Monitor Security and Best Practices with
Kyverno and Policy Reporter

Article published: April 7, 2021


This article, like my previous article about Falco and Falcosidekick, is a practical guide to installing, configuring and using Kyverno with additional monitoring using Policy Reporter.


As I described in my last article, there is no single tool to make a Kubernetes cluster secure. There are different levels that need to be considered and for which there are mechanisms to make them securer. While Falco increases runtime security through its rule engine and alerts, there are some best practices that should already be taken into account already when creating Kubernetes manifests.

In order to observe, monitor, and, if possible, automate these best practices from the start in my company's internal Kubernetes cluster, we looked for a suitable solution.

Requirement analysis

We built this cluster as an internal playground because most of the developers had little to no previous experience with Kubernetes. Therefore, the solution should work as Kubernetes native as possible to minimize additional learning effort. The main focus is on defining and monitoring best practices and security standards as rules. Additional features are optional but not required. Some example rule would be to ensure that Pods have defined resource requests and limits, and prod like environments using NetworkPolicies to configure possible Pod communication.


At this time there is one deprecated native resource I would like to mention and two established open-source solutions.

  • Pod Security Policies is defined as a cluster-level resource that controls security sensitive aspects of the pod specification. This resource is available in every Kubernetes cluster, but is also deprecated and will be removed in the near future. The core aspect is to validate pods against a fixed set of rules to improve the security of your cluster. The drawbacks of this solution are that the possible rules are fixed and not extensible, also only pods can be validated, and the configuration is tied to the user/resource that created the pod.

  • Open Policy Agent Gatekeeper is described as a validating (mutating TBA) webhook that enforces CRD-based policies executed by Open Policy Agent, a policy engine for Cloud Native environments hosted by CNCF. OPA Gatekeeper is a very popular solution and uses Rego as a policy language. It is able to enforce and audit policies and mutate resources.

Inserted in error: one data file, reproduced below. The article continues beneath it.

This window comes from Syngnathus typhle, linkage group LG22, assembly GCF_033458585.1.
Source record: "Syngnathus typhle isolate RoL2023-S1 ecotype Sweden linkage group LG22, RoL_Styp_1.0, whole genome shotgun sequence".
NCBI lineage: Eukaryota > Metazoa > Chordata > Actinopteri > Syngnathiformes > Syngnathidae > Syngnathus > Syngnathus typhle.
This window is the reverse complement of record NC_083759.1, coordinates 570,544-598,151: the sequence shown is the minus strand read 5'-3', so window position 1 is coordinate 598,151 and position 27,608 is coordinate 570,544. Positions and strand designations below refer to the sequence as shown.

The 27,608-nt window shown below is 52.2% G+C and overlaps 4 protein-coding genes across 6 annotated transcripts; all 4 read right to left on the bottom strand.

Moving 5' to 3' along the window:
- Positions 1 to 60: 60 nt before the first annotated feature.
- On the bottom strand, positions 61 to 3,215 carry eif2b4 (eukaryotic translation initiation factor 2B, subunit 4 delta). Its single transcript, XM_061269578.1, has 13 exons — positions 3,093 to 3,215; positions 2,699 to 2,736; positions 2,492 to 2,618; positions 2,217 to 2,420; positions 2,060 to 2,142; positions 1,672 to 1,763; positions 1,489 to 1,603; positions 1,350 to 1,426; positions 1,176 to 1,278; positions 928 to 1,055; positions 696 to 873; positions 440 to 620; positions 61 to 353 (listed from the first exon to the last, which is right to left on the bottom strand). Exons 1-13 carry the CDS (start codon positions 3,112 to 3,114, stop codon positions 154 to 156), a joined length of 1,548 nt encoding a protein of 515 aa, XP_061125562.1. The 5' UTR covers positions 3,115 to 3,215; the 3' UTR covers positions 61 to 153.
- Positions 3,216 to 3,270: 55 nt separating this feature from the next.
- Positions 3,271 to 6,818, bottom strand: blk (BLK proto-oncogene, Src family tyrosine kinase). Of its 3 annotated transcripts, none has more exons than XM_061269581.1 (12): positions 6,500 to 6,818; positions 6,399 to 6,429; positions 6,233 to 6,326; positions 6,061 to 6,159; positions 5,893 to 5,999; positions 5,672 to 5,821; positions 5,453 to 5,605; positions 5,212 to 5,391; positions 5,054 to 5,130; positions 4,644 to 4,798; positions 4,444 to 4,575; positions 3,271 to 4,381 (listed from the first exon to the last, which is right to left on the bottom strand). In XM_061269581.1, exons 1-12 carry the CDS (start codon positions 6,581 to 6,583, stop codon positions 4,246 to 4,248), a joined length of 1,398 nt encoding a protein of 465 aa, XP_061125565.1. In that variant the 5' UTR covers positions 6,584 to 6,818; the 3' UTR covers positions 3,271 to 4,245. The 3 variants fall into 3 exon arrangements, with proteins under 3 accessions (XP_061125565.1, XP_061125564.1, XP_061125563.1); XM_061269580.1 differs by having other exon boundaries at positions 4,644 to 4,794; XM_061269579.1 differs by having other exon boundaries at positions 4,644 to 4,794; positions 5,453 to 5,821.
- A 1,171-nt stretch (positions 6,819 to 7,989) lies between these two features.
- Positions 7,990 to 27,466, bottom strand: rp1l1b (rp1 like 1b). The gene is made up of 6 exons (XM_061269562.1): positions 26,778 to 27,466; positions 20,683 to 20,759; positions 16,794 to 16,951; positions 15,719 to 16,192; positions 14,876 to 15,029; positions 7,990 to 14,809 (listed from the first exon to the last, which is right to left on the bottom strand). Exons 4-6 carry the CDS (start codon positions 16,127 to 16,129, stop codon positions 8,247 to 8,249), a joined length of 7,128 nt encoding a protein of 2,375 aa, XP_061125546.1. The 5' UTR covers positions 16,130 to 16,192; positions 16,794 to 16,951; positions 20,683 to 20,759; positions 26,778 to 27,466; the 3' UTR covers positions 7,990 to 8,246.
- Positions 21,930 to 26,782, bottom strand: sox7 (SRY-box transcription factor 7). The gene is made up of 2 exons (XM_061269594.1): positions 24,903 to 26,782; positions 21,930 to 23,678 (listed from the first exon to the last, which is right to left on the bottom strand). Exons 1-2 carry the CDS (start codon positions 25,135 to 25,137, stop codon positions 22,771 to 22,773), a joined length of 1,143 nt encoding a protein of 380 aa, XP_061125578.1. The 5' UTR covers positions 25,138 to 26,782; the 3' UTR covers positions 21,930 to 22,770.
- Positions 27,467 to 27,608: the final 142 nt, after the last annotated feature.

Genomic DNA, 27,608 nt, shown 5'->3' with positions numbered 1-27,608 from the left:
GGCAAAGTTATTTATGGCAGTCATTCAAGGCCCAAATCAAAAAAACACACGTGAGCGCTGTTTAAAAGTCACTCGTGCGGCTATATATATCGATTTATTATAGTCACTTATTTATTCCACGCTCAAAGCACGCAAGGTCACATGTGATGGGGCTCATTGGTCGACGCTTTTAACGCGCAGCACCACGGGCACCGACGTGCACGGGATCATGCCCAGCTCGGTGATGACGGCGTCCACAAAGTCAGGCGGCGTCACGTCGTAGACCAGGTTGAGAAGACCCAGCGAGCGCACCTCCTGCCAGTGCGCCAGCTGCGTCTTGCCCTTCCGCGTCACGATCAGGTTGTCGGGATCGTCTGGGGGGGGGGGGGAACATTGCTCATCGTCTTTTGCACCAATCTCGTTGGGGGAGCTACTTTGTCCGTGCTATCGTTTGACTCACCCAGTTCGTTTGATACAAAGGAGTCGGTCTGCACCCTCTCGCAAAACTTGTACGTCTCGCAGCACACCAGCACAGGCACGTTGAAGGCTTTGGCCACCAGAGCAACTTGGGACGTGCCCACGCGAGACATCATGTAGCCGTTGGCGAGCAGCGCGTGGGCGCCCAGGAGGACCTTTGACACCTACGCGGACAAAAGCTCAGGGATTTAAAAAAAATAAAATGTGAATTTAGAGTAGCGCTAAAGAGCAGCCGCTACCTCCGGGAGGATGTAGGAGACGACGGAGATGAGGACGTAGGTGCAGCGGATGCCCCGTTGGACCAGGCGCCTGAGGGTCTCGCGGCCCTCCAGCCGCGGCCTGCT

• Kyverno is described as a policy engine designed for Kubernetes. Kyverno policies can validate, mutate, and generate Kubernetes resources. The Kyverno CLI can be used to test policies and validate resources as part of a CI/CD pipeline. As with OPA, it is possible to audit or enforce validation policies. Kyverno uses only YAML and CRDs to define policies in a single namespace or the entire cluster.


Pod Security Policies are deprecated and not that easy to configure. They have a fixed set of rules and are not extensible, but the rules themselves are still valid and valuable. Thankfully, both Open Policy Agent Gatekepper as well as Keyverno offer the Pod Security Policies as ready to use policies for their respective engines. So, both are a great replacement for PSP. Both solutions support all types of resources and are not restricted to Pods like PSP.

OPA Gatekeeper is able to validate in audit or enforce mode as well as mutate resources based on policies written in Rego, allowing all the capabilities and features of a programming language instead of static configurations. Kyverno can also validate, in audit or enforce mode, mutate and generate resources based on policies defined in pure YAML. It offers features such as ConfigMap values, JMESPath and Kubernetes apiCalls to support dynamic policies based on the current state of your cluster.

OPA Gatekepper supports high availability, provides metrics, and can be used outside of Kubternetes. Kyverno has an open proposal to support metrics soon and plans HA support for version 1.4.0, but is limited to the Kubernetes ecosystem.

In making our decision, we focused mainly on simplicity and support for validation and monitoring. We chose Kyverno for one important reason. And that is that it is much easier for us to define policies with simple YAML-based manifests. It supports all the features and more to fulfill our requirements. We can define policies for validation in audit or enforce mode and are able to automate behavior with mutate and generate policies.